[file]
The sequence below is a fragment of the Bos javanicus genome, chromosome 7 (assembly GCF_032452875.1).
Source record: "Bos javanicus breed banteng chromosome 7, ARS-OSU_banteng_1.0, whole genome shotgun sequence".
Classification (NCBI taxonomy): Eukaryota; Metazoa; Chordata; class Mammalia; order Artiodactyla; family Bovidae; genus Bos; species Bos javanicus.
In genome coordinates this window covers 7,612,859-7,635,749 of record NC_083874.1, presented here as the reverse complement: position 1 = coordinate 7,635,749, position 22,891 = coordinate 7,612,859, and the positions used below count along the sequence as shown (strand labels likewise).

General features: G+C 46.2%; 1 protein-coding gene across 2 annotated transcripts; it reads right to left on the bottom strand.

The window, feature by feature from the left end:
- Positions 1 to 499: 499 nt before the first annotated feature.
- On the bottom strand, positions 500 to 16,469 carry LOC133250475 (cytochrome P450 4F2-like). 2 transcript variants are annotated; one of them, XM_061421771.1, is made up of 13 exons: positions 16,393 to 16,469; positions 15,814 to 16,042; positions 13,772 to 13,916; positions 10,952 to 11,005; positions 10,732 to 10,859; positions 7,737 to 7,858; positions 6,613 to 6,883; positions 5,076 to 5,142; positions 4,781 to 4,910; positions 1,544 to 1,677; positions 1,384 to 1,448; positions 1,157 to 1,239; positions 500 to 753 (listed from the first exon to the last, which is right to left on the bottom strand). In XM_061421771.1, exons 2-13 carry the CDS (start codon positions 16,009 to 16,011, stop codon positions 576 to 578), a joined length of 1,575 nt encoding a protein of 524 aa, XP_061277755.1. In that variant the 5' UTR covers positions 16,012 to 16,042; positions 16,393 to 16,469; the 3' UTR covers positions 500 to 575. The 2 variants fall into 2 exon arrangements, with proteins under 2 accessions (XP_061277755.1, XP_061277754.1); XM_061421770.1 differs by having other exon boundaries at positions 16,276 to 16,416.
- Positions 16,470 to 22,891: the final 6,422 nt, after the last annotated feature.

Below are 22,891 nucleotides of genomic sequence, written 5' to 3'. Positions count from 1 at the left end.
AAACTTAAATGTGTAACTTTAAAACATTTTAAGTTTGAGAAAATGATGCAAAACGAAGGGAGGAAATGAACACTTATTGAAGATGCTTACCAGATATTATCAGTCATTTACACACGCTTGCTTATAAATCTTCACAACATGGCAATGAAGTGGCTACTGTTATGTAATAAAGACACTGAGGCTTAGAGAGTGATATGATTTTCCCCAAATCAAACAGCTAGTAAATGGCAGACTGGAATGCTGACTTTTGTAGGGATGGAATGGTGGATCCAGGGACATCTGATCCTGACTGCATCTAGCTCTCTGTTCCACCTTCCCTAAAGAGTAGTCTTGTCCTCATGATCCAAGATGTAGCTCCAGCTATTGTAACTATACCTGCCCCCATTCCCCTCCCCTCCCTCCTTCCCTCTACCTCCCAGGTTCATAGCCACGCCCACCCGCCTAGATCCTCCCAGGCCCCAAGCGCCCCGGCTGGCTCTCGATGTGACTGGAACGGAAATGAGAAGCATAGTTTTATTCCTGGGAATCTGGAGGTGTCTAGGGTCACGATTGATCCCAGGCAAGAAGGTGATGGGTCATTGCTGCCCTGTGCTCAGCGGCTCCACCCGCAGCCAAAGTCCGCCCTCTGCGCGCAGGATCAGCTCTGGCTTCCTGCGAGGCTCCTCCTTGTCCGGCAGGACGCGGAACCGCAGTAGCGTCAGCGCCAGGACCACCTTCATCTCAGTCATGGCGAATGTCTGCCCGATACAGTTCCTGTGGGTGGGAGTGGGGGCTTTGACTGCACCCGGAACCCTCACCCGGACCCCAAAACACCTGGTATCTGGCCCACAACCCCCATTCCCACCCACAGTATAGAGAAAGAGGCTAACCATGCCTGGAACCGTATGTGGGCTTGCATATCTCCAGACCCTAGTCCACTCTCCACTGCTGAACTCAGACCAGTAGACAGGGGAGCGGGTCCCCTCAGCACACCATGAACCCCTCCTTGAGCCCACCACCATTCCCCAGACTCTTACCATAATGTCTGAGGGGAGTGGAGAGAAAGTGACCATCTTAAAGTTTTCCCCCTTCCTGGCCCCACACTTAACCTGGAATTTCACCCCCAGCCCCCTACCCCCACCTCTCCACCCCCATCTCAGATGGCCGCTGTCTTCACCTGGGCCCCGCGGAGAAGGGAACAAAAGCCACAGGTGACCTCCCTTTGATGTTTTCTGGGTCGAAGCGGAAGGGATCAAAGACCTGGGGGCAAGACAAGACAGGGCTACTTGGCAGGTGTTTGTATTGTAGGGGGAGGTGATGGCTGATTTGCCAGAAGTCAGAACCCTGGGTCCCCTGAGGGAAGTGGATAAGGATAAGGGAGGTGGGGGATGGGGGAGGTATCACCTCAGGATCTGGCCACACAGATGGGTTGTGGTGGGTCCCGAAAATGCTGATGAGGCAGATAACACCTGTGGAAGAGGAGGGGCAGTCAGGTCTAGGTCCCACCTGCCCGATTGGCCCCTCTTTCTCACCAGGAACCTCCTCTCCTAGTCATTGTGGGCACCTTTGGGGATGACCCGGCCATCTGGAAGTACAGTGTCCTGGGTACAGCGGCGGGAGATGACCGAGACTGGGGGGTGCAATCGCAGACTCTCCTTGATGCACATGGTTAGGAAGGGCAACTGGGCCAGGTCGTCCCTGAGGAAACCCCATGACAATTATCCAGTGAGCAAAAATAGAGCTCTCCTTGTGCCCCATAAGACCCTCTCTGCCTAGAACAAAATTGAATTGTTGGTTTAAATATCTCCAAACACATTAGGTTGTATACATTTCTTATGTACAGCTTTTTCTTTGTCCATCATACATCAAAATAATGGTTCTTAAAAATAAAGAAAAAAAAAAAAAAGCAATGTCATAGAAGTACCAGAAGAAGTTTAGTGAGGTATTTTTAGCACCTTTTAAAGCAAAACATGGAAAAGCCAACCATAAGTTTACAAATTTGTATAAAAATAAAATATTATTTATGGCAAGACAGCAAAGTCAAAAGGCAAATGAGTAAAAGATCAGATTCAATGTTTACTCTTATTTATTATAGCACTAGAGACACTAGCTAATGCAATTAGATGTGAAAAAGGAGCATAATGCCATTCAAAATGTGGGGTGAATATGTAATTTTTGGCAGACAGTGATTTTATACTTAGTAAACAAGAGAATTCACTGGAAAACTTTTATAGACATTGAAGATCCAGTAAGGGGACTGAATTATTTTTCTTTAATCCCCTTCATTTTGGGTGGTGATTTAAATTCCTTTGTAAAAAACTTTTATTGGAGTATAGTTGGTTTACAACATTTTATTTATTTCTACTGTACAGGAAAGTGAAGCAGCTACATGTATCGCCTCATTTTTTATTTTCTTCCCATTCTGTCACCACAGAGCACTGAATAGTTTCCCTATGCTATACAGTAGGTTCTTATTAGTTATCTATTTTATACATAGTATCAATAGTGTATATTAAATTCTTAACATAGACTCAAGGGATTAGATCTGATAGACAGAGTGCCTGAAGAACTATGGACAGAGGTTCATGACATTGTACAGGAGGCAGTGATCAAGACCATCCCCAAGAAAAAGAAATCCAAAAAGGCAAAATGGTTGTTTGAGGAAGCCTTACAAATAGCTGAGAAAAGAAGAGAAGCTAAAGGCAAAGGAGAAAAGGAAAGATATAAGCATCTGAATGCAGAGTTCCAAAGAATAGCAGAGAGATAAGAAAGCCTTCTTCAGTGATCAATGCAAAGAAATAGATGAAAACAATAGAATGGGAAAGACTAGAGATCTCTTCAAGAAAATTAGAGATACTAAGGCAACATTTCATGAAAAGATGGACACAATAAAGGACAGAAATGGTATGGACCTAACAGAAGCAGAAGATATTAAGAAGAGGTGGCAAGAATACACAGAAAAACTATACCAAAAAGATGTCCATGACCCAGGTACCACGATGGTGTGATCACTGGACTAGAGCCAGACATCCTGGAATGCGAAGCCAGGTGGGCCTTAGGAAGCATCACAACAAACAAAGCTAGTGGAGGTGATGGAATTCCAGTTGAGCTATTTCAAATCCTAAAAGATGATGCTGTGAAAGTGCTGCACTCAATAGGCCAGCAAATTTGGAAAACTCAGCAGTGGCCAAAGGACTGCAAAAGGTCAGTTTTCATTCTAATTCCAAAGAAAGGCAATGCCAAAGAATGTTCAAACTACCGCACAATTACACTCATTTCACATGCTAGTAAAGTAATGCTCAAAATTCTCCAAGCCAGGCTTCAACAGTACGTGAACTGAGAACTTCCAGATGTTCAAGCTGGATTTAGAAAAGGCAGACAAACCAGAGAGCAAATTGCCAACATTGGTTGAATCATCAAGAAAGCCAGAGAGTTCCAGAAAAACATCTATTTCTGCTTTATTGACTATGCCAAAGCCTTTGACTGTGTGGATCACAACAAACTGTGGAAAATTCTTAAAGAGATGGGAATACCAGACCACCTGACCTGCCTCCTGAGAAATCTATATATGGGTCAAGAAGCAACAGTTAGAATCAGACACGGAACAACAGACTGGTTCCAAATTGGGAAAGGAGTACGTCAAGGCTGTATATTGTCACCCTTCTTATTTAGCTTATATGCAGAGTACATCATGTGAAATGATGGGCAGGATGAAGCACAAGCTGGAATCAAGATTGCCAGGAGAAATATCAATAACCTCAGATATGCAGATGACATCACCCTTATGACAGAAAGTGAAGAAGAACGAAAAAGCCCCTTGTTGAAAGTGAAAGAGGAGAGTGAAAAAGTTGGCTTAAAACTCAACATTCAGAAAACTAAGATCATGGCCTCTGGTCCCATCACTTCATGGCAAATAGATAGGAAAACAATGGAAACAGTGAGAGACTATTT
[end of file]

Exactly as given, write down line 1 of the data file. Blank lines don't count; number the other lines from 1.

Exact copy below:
The sequence below is a fragment of the Bos javanicus genome, chromosome 7 (assembly GCF_032452875.1).